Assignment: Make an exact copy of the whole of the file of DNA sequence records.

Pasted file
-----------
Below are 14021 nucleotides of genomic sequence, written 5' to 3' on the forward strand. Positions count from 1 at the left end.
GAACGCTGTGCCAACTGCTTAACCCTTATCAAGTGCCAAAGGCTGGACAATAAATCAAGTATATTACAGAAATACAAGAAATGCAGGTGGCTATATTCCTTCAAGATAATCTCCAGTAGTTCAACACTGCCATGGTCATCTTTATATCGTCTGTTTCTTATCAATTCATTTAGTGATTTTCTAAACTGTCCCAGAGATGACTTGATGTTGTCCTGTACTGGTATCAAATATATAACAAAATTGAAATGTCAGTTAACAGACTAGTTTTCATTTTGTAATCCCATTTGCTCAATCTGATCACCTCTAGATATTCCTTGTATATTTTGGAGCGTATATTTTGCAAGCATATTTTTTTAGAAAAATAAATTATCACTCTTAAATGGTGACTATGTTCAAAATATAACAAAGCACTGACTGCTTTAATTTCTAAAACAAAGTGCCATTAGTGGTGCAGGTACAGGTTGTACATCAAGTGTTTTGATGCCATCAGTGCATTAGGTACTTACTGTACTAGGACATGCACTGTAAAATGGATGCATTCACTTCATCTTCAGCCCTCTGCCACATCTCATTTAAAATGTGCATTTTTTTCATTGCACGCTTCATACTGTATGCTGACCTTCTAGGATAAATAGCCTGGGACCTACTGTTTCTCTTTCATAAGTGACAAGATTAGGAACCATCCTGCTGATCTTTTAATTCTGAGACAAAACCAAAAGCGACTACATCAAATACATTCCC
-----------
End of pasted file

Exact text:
Below are 14021 nucleotides of genomic sequence, written 5' to 3' on the forward strand. Positions count from 1 at the left end.
GAACGCTGTGCCAACTGCTTAACCCTTATCAAGTGCCAAAGGCTGGACAATAAATCAAGTATATTACAGAAATACAAGAAATGCAGGTGGCTATATTCCTTCAAGATAATCTCCAGTAGTTCAACACTGCCATGGTCATCTTTATATCGTCTGTTTCTTATCAATTCATTTAGTGATTTTCTAAACTGTCCCAGAGATGACTTGATGTTGTCCTGTACTGGTATCAAATATATAACAAAATTGAAATGTCAGTTAACAGACTAGTTTTCATTTTGTAATCCCATTTGCTCAATCTGATCACCTCTAGATATTCCTTGTATATTTTGGAGCGTATATTTTGCAAGCATATTTTTTTAGAAAAATAAATTATCACTCTTAAATGGTGACTATGTTCAAAATATAACAAAGCACTGACTGCTTTAATTTCTAAAACAAAGTGCCATTAGTGGTGCAGGTACAGGTTGTACATCAAGTGTTTTGATGCCATCAGTGCATTAGGTACTTACTGTACTAGGACATGCACTGTAAAATGGATGCATTCACTTCATCTTCAGCCCTCTGCCACATCTCATTTAAAATGTGCATTTTTTTCATTGCACGCTTCATACTGTATGCTGACCTTCTAGGATAAATAGCCTGGGACCTACTGTTTCTCTTTCATAAGTGACAAGATTAGGAACCATCCTGCTGATCTTTTAATTCTGAGACAAAACCAAAAGCGACTACATCAAATACATTCCC